And so it was feeling like what we had read before. I really didn’t sense how attentive my children were until we reached the middle of that passage, and it says, “But I will send the Savior,” and suddenly my son just jumped out of his chair and yelled, “Yeah!”
That’s not in my son’s nature to be expressive like that. So when he came out with a big “Yeah” it was like, “There’s going to be a Savior!” I was telling a friend that story, and she said, “Shouldn’t that be all of our reaction to Scripture? That we all give a big ‘Yeah’ about the Savior?”
So it was encouraging to see that it was sinking in, but also to see the reaction to the Redeemer.
Leslie: By consistently reading the Bible morning by morning, Carrie and the kids’ appetites for God’s Word were growing. The more they read, the more they wanted to read.
Carrie: We were reading in Psalms one day, and there was a reference to a David story that was in 1 Samuel, and so my kids were eager to go back and read the story that brought about this psalm. We went back to 1 Samuel and began to read this story about David.
As we finished that story, my kids said, “Can we read another one?” Particularly, my oldest son wanted to read more. So I would read another one, and then I wouldn’t hardly get finished and he would want us to read more. We kept reading, and we went to the next story of David.
There’s a whole string of stories that are very exciting, to see what God was doing in David’s life. As we were reading these stories in 1 Samuel about David, I looked up and before I knew it, it was eleven o’clock.
We had started reading at breakfast, and here it was almost time for lunch. I said, “This is great, but we just can’t read anymore.” And he understood that it was no longer the right time to keep going, but when he left the table he said, “Can we do this again one day?”
That was really encouraging, to see them delight in reading and reading God’s Word, and hearing these stories and to want more.
Leslie: For Carrie and the kids, it made sense to read the Bible during breakfast, growing appetites for God’s Word while feeding their appetites for food. But each family needs to figure out the best time for them to read the Bible together.
Carrie: I know there are some women who probably could not do this in the morning with their children; they’ve got to get to a job, they’ve got to get their kids to school. I know there are some women who this particular time frame would not work for them.
But I would encourage them to look at their schedule and find a time that would work for them. That could be after school, that could be in the evening when their kids are getting ready for bed. That could be at dinner time when you’re all together. It could even be in the car.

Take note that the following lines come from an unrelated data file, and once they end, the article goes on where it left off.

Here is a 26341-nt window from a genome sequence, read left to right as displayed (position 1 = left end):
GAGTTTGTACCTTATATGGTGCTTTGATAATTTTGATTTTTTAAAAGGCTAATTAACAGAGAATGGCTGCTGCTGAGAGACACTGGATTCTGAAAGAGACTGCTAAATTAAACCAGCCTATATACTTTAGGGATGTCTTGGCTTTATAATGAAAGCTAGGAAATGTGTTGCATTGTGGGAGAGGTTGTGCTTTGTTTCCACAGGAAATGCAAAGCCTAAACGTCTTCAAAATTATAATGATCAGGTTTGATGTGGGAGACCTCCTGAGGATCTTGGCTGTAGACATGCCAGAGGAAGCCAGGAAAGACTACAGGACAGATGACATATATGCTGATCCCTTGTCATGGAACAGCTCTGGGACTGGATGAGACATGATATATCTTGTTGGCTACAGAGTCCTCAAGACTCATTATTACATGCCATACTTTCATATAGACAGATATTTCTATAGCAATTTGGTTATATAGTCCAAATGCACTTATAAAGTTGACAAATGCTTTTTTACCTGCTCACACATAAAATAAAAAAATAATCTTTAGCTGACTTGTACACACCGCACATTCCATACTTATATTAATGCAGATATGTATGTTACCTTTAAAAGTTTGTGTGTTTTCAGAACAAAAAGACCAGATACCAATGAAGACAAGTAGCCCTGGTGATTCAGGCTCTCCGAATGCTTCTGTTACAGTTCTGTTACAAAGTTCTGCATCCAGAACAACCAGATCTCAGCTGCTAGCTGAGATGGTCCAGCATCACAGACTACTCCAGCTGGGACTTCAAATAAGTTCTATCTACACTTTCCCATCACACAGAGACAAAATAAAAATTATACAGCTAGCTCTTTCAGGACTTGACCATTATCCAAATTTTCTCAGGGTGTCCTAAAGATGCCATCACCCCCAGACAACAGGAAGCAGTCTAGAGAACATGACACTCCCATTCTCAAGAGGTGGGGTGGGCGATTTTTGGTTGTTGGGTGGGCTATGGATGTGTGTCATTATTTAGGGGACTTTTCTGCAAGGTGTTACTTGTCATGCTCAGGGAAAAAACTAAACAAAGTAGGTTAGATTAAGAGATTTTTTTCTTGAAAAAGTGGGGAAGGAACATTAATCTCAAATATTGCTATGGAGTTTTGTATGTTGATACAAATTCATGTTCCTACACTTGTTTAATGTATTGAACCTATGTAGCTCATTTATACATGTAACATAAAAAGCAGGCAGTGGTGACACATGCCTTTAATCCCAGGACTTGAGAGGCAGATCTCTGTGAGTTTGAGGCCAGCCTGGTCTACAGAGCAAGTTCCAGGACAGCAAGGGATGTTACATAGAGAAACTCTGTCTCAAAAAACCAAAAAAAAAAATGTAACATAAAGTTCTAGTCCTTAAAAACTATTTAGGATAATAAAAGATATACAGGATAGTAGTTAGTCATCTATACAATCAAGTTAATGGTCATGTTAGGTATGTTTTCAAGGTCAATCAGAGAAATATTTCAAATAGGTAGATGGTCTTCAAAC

You could get the Bible on CD or download an audio Bible and listen with your children. You may not feel like you can be the reader but you could certainly listen with them.
I think there are other ways that you could incorporate this into your routine. You may have to give up something in order to fit it in, but I think it would be worth it. I think that would be again where I would say, pray that God would give you wisdom and a plan to know how you could implement this in your family.
It may not be just like the way I implemented it in mine, but I think there’s a way that you could do this. I think you could get to know God with your family through His Word. Be creative.
Leslie: When Carrie Ward began reading the Bible each morning to preschoolers, she had to make a lot of practical decisions. For instance, how much detail do you include when the Bible deals with mature themes?
Carrie: There were a number of times when I would come upon a passage of Scripture, and my mind would just be spinning as I would stop reading and try to figure out, “How am I going to explain this on a level that they will understand without giving them more information than I am ready for them to have? Or use words that I’m not ready for them to be using?”
I would try to just sum up some passages, and often it’s just changing one word, summing up one sentence. Usually, it doesn’t require a large amount of editing or anything.
I certainly didn’t want to take away from the story or the Scripture. I just didn’t want to arm them with things they weren’t ready for, or even weigh them down with information they weren’t ready to have.
So I might just remove a word, or change one sentence, or just sum up one passage in my own words, to help them get a feel for the story and not lose the essence of the story, but not weigh them down with things that I didn’t think they were ready for.
That was my way of handling it, and with the violence—I read most of the violent passages—and my kids didn’t react. They were fine. There was only one violent section that my kids just cringed, and I realized I probably shouldn’t have read that, but it was too late then.
Most of the time, I’d just go ahead and read. The stories that were dealing with more intimate details of relationships, I would try to sum up in my own words. I think every parent has to do what they’re comfortable with, and what they feel like their children are ready to handle.
We have to deal with those topics as parents, anyway, so you have to deal with that when you’re ready, when you feel like your children are ready. I think every parent’s going to have to make that call as they read through Scripture.
Leslie: Carrie and her children discovered that reading the Bible together is a perfect time for families to have fun and laugh together.
Carrie: We were reading a story where there is the king of Judah, the king of Israel and the king of Edom, I believe it is, going up against the Moabites. “So every man, young and old, who could bear arms was called up and stationed at the border.”